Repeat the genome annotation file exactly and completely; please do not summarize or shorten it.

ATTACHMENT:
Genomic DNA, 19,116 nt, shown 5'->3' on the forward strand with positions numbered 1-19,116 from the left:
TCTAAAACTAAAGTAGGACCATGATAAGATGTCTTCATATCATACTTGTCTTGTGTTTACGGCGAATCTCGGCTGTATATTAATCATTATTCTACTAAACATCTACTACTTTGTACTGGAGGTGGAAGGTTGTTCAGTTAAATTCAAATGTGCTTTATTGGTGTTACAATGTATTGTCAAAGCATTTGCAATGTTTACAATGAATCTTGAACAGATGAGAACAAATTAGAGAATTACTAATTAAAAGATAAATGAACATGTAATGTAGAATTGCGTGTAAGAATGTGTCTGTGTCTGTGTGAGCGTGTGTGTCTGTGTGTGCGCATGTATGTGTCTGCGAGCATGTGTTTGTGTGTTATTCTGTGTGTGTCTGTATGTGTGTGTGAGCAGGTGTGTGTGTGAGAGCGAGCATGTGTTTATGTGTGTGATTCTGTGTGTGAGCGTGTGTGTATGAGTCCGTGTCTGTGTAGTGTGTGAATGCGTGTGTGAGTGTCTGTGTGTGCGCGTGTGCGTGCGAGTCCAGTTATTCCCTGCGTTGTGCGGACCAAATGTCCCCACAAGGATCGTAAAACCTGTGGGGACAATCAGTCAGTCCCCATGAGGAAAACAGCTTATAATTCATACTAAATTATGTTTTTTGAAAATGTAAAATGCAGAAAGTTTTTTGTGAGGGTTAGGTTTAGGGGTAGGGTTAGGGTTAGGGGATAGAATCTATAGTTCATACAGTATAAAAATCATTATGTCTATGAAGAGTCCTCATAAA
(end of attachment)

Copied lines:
Genomic DNA, 19,116 nt, shown 5'->3' on the forward strand with positions numbered 1-19,116 from the left:
TCTAAAACTAAAGTAGGACCATGATAAGATGTCTTCATATCATACTTGTCTTGTGTTTACGGCGAATCTCGGCTGTATATTAATCATTATTCTACTAAACATCTACTACTTTGTACTGGAGGTGGAAGGTTGTTCAGTTAAATTCAAATGTGCTTTATTGGTGTTACAATGTATTGTCAAAGCATTTGCAATGTTTACAATGAATCTTGAACAGATGAGAACAAATTAGAGAATTACTAATTAAAAGATAAATGAACATGTAATGTAGAATTGCGTGTAAGAATGTGTCTGTGTCTGTGTGAGCGTGTGTGTCTGTGTGTGCGCATGTATGTGTCTGCGAGCATGTGTTTGTGTGTTATTCTGTGTGTGTCTGTATGTGTGTGTGAGCAGGTGTGTGTGTGAGAGCGAGCATGTGTTTATGTGTGTGATTCTGTGTGTGAGCGTGTGTGTATGAGTCCGTGTCTGTGTAGTGTGTGAATGCGTGTGTGAGTGTCTGTGTGTGCGCGTGTGCGTGCGAGTCCAGTTATTCCCTGCGTTGTGCGGACCAAATGTCCCCACAAGGATCGTAAAACCTGTGGGGACAATCAGTCAGTCCCCATGAGGAAAACAGCTTATAATTCATACTAAATTATGTTTTTTGAAAATGTAAAATGCAGAAAGTTTTTTGTGAGGGTTAGGTTTAGGGGTAGGGTTAGGGTTAGGGGATAGAATCTATAGTTCATACAGTATAAAAATCATTATGTCTATGAAGAGTCCTCATAAA